I submitted a paper to a journal in pure mathematics and got a rejection mail 5 month afterwards, which essentially said that having two referee reports available they couldn't publish it. So I read the reports and one said strongly recommend, whereas the other started with a very very harsh paragraph (everyone I asked said they wouldn't ever believe that a report that starts like that could end in any other result than rejection) but eventually also suggested not to reject the paper but doing a major revision (which essentially consisted of reducing the material presented and thereby changing its structure -- so very likely that the author is able to do a successful revision).

So my question is: Could you imagine that the editor might not have read the full report but stopped after the first paragraph? I have to admit that I couldn't blame him/her for that.

I asked the journal for clarification and after some back and forth they told me that I was rejected due to a long backlog but that I could do a revision and resubmit (if there is a reason why this would help with a full backlog that I don't see, please enlighten me also in this point). However, I could also imagine that they just gave me this explanation to stick with their decision, which would also be understandable to me.

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    What's the question? The only question mark, "Could you imagine that the editor might not have read the full report but stopped after the first paragraph?" seems already to be answered by the 3rd paragraph.
    – Allure
    Aug 8, 2020 at 7:29
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    We cannot answer as you don't have a question and you need to discuss this situation with the editor as he/she will be making the decision, which we cannot control.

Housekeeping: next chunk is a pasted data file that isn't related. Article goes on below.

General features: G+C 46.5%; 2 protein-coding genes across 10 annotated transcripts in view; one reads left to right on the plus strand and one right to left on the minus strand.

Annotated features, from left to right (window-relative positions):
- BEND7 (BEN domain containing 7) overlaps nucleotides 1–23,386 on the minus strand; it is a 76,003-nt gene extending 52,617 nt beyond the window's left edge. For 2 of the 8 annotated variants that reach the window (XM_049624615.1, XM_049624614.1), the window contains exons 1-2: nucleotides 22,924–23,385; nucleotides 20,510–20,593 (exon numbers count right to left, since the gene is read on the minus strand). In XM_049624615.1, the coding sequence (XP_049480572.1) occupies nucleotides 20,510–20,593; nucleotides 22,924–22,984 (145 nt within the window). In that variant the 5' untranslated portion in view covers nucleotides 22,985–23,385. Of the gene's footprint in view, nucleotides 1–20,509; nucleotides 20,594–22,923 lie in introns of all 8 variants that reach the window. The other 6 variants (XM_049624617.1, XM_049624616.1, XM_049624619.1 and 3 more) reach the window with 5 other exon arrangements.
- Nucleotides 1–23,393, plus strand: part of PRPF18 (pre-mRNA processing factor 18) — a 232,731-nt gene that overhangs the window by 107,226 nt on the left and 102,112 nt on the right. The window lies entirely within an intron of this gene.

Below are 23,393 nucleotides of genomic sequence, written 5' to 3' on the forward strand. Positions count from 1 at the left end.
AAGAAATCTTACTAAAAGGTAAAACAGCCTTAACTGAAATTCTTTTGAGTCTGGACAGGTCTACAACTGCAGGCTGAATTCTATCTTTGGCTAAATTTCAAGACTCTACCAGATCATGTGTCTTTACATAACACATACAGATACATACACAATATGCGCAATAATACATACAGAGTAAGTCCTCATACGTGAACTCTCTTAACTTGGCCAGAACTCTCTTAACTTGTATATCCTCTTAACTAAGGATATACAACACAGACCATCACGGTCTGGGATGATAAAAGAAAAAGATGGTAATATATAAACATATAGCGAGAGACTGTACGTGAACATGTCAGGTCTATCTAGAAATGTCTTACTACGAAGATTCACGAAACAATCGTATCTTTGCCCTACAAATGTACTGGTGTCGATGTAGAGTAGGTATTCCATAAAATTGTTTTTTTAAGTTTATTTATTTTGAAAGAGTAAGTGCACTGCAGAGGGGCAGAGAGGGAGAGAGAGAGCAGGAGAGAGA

– Solar Mike
    Aug 8, 2020 at 7:40
  • Can I imagine that? Yes, but I can also imagine unicorns. There's a non-zero chance that this could have happened, but it seems rather unlikely, given that all journals systems I know clearly highlight the reviewer's recommendation by putting it before the textual review feedback. Aug 8, 2020 at 7:52
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    I edited the question to highlight that indeed the part with a question mark is my question. I don't think that it is answered by my third paragraph. If I'd made such a mistake and wanted to stick with my decision (which is understandable -- you don't want to be known as a journal where it's always worth to argue) I would also choose such a generic reason. Also, it's not my intention to change the decision, I accept it but want to understand such processes better since I'm a young researcher and don't have much experience with this (of course I also already got my advisors opinion in this). Aug 8, 2020 at 8:02
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    Editors can be lazy, busy, or just wrong. They also have the authority to override reviewer decisions in some cases. In your case, they didn't even seem to do that as one reviewer was pretty harsh. It could be the case that the reviewer wrote a review that effectively rejects your paper but they were being too forgiving in the editor's opinion, who ultimately chose to reject.
    – Spark
    Sep 7, 2020 at 12:48

1 Answer 1


A major revision is similar to a resubmit. So, the editor has made a reasonable decision.

To answer your question: Yes, but my imagination only requires the possible existence of such an editor, so that answer isn't interesting.

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